The NDAA (National Defense Authorization Act) and CISPA (Cyber Intelligence Sharing and Protection Act) are back in the news this week, a development that may come as a wearying surprise to many who want to protect citizens' rights around the world and may have thought that discussion of these controversial bills had given way to new battles.
But the truth is the NDAA hasn't gone away at all, and CISPA is rearing its ugly head once again, despite its unceremonious death last year after citizens concerned it would infringe on their rights launched a concerted effort to ensure it was never enacted in the United States.
First, the NDAA. This law, which was once little more than an annual spending bill Congress routinely passed each year to authorize funding for the U.S. military, has over the past couple of years become one of the most controversial flashpoints in the ongoing struggle to preserve Americans' basic rights.
Civil rights advocates have been greatly concerned about a number of provisions that have been added to the bill in recent years, and one such addition has been the focus of the majority of their ire, as it has the potential to be the most detrimental to the freedom of Americans around the globe.
That part of the law is known as the "indefinite detention" provision, and since it was first codified into law last winter, it has made it lawful for a president to authorize the U.S. armed forces to detain American citizens engaged in certain loosely-defined activities related to terrorism for an indefinite period of time without charging them with a crime or granting them access to a lawyer or a speedy trial.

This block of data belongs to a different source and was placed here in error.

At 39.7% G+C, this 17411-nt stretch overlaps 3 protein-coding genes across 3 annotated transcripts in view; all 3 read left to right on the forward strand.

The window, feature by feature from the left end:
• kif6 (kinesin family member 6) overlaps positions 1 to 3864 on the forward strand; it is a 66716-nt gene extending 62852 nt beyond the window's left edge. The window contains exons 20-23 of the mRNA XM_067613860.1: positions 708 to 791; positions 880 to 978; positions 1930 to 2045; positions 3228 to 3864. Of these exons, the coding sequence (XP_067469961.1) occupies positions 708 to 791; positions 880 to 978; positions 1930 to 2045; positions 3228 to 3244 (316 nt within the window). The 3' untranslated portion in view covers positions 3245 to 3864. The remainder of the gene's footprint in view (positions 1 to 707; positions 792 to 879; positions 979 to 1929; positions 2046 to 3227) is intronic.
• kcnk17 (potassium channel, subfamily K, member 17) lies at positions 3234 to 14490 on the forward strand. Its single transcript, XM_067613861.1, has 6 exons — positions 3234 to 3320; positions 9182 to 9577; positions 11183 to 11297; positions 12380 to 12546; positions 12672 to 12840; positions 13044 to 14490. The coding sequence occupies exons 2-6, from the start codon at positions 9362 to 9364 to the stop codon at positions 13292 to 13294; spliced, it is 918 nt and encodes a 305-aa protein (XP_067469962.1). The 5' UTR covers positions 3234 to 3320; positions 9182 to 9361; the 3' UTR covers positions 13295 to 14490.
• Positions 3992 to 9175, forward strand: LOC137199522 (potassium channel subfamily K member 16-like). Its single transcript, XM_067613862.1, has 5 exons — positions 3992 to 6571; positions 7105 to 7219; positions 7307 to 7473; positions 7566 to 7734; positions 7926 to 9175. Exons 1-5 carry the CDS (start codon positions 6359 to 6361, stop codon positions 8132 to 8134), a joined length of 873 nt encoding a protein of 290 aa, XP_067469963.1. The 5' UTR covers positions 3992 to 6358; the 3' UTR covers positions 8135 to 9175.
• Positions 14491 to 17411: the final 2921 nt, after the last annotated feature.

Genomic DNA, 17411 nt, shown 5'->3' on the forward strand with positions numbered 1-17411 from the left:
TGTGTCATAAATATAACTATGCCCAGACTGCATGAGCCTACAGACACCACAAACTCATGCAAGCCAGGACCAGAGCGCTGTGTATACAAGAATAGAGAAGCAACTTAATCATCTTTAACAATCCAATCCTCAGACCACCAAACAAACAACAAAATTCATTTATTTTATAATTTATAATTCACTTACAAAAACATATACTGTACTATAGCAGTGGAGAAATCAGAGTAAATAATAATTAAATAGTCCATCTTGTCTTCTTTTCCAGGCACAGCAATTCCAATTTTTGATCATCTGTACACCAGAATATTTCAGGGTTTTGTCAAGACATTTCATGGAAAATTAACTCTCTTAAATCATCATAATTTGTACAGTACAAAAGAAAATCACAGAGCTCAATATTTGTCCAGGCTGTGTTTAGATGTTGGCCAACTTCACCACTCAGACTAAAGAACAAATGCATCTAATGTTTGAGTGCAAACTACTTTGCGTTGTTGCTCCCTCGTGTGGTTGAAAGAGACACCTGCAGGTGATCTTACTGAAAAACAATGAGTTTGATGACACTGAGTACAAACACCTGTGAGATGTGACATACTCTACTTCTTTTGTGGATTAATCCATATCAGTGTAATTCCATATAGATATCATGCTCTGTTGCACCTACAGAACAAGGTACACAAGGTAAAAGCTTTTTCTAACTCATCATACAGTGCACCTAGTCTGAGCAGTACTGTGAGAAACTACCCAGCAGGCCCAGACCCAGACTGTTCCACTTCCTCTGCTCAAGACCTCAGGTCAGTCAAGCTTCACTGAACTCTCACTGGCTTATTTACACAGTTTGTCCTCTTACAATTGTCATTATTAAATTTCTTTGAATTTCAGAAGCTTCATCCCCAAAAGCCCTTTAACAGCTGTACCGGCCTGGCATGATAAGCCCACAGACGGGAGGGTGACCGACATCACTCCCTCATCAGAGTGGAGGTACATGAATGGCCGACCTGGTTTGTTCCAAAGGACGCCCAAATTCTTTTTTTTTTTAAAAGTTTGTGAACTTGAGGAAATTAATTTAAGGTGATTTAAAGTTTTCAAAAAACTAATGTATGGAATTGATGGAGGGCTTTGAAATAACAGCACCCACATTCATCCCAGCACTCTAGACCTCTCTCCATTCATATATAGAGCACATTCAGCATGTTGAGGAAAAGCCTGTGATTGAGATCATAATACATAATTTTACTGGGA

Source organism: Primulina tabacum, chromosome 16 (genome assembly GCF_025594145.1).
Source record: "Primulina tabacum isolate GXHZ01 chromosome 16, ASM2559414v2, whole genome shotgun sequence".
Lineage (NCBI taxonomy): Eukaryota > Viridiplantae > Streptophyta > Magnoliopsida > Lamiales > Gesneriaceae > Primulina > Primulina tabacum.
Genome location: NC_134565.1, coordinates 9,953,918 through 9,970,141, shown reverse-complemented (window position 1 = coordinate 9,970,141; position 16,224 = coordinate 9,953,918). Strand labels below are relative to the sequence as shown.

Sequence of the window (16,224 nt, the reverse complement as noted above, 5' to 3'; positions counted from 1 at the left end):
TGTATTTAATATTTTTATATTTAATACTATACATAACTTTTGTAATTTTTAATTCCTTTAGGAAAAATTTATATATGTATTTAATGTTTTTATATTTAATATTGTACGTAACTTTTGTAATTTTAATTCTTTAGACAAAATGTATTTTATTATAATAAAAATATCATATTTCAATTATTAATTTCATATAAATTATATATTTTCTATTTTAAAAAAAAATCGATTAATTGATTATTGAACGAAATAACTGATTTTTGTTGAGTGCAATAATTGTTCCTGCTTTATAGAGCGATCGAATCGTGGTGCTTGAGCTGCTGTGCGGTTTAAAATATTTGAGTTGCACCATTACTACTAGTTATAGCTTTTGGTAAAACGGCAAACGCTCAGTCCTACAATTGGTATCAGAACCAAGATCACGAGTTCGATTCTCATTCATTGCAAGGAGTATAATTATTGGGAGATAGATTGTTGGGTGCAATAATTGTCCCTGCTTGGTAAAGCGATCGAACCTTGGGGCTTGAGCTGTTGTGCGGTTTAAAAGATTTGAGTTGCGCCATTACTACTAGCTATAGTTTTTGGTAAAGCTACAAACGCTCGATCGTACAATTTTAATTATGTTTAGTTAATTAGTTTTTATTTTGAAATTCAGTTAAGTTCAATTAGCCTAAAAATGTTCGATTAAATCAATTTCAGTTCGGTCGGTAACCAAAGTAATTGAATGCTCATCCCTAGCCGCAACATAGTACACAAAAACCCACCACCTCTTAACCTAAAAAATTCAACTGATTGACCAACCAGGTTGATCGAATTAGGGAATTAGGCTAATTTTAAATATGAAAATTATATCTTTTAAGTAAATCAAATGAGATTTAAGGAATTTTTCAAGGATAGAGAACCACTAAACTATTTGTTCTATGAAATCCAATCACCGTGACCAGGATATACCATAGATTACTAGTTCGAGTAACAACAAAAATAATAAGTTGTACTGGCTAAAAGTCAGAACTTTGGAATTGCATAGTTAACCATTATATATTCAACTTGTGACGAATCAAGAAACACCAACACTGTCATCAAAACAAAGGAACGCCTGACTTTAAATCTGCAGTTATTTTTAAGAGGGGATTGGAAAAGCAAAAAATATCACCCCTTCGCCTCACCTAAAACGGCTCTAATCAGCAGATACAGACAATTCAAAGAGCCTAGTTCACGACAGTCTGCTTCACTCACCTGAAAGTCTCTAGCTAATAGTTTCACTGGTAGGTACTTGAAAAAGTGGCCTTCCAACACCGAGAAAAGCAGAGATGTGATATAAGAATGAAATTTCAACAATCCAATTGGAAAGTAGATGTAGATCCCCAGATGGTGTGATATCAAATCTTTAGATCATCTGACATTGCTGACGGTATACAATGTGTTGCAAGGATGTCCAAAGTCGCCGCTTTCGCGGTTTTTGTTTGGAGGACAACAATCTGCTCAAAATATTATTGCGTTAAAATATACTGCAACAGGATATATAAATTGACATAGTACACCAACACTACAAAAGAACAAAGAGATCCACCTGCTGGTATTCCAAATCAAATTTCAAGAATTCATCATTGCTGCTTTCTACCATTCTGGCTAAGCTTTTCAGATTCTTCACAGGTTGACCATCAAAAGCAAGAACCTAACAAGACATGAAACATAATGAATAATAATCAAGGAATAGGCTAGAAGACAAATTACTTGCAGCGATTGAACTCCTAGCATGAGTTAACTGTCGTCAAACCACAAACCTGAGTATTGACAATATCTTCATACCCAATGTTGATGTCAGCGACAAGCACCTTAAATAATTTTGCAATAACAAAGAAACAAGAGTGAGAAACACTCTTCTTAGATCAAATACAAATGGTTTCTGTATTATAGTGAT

That highly-questionable provision -- combined with others such as one that makes it virtually impossible for President Barack Obama to make good on his 2008 campaign promise to close the Guantanamo Bay prison facility in Cuba -- has made the NDAA one of the most-reviled laws in recent memory. And Congress has passed it and Obama has gone ahead and signed it for the past two years, despite the existence of these provisions in both year's versions of the bill.
But the judiciary is also in on the action, and on Wednesday a federal court in Manhattan heard arguments in a case that questions the legality of the law as it stands today. Pitting plaintiffs including New York Times reporter Chris Hedges and Pentagon Papers whistleblower Daniel Ellsberg against the Obama administration, the case is likely the most significant legal challenge yet to a law that opponents consider an unconstitutional threat to basic human rights.
The Wednesday hearing was scheduled in September after the Obama administration appealed a ruling by a U.S. District Court judge that struck down the indefinite detention portion of the bill as unconstitutional.
So on Wednesday attorneys for the Obama administration argued that civil liberties are not threatened under the NDAA, stating that the plaintiffs' concerns about such a scenario are based on "a fundamentally flawed reading of the law" as "this statute simply does not apply to them" as journalists, the Huffington Post reported. That argument was made in reference to a section of the language in the NDAA that states that the indefinite detention clause applies to American citizens who "substantially supported" al Qaeda or its allies as reported by Business Insider below: